Home / Articles / The Constitutional History of U.S. Foreign Policy: 222 Years of Tension in the Twilight Zone
In the Beginning: The Indispensable Man
Four months and two days after his inauguration, President George Washington and his Secretary of War Henry Knox tried to perform a Constitutional duty by seeking the advice and consent of the Senate regarding a treaty with the Creek Indian nation. Accordingly, on Saturday August 22, 1789, they dropped by the Senate chambers at Federal Hall, 26 Wall Street, New York. Knox handed a list of seven questions to Washington who passed them to the president of the Senate, John Adams, whose effort to read them was drowned out by street noise. Raising his voice, Adams repeated the first query and asked for a simple “yes” or “no” answer. A nervous silence followed until Pennsylvania’s Senator William Maclay insisted on having all the documents concerning the treaty read and a motion was made to refer the whole matter to a committee. Washington “started up in a violent fret,” barked, “This defeats every purpose of my coming here,” then muttered on his way out the door that he would be damned if he ever went there again! In fact, he returned on Monday to get his answers, but henceforth no president has sought the advice of the Senate as a body in advance of negotiating a treaty, much less begged its counsel in person.
Thus began the contentious courtship between the executive and the legislature over the making of U.S. foreign relations: a sort of perennial pas de deux in which the parties are not sure whether to dance or wrestle over their respective powers—either delegated or implied—by the Constitution. The dean of legal scholars in the field, Columbia University Professor Louis Henkin, called it “the tension in the twilight zone” resulting from a design for government that was “a mosaic of everyone’s second choices” and established “a strange system, the strangest in the world.” Yet, for all that, it has been made to work most of the time under radically different and rapidly changing historical circumstances, precisely because of the vagaries, ambiguities, and yawning silences of our amazingly terse Constitution.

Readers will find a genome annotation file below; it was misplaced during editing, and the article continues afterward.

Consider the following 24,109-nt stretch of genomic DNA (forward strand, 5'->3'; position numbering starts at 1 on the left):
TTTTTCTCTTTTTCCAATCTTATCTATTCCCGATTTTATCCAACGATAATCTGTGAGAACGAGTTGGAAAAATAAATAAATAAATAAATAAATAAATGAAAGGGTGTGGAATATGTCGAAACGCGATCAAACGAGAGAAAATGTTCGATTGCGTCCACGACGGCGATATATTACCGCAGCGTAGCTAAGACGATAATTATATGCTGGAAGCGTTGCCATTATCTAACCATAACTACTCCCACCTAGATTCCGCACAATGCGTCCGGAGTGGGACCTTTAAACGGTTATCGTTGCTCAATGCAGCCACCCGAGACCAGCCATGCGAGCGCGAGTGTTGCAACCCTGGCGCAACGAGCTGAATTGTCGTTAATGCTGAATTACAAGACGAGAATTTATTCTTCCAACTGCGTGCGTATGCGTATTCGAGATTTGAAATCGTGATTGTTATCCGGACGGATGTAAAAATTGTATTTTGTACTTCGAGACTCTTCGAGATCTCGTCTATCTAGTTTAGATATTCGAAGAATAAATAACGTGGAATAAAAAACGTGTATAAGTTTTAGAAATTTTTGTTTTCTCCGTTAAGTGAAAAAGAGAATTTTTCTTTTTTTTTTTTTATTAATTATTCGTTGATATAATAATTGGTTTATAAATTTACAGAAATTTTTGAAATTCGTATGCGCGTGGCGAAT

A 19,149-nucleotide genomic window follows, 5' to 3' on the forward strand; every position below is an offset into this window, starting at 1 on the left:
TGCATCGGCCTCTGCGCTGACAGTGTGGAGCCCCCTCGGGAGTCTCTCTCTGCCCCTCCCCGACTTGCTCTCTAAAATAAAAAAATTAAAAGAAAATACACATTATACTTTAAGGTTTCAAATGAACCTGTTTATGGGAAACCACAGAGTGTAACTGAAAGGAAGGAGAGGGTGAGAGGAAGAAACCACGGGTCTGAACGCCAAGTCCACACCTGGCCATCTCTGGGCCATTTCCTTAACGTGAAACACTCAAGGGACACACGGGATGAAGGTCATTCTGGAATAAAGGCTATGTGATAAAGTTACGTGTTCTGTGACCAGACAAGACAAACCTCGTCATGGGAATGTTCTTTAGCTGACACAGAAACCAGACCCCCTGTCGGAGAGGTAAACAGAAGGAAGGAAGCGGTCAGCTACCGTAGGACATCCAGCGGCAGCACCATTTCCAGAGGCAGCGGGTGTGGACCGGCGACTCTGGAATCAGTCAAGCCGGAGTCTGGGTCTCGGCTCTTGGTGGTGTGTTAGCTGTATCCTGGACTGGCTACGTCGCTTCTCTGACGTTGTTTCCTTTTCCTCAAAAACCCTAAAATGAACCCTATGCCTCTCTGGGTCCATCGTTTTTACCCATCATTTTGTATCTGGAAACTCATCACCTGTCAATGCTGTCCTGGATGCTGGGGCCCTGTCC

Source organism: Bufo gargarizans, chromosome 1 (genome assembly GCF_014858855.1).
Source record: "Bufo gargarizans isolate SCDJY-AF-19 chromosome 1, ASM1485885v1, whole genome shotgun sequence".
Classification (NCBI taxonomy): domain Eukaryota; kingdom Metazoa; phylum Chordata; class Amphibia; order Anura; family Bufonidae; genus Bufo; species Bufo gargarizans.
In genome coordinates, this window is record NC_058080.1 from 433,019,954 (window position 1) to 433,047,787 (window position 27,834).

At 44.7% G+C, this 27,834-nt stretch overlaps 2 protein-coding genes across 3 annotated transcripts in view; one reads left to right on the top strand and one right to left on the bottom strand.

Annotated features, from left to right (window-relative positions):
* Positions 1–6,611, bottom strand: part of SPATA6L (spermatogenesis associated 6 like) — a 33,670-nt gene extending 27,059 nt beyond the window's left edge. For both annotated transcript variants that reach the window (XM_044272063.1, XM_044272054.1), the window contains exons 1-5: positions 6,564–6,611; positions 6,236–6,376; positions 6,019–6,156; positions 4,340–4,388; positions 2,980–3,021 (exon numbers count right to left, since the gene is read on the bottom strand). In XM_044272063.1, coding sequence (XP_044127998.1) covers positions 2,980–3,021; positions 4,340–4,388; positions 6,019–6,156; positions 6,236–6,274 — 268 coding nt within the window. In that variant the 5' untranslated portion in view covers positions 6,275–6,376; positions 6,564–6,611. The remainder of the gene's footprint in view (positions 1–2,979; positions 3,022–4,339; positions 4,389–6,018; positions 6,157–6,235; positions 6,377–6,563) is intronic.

. The primary source for this delightful anecdote is Kenneth R. Bowling and Helen E. Veit, eds., The Diary of William Maclay and Other Notes on Senate Debates (Baltimore, MD: Johns Hopkins University Press, 1988), pp. 128-32; see also Stanley Elkins and Eric McKitrick, The Age of Federalism (Oxford University Press, 1993), pp. 55-58, and Forrest McDonald, The American Presidency: An Intellectual History (University Press of Kansas, 1994), pp. 221-23.
. Louis Henkin, Constitutionalism, Democracy, and Foreign Affairs (Columbia University Press, 1990), pp. 17-43 (quotes, pp. 43).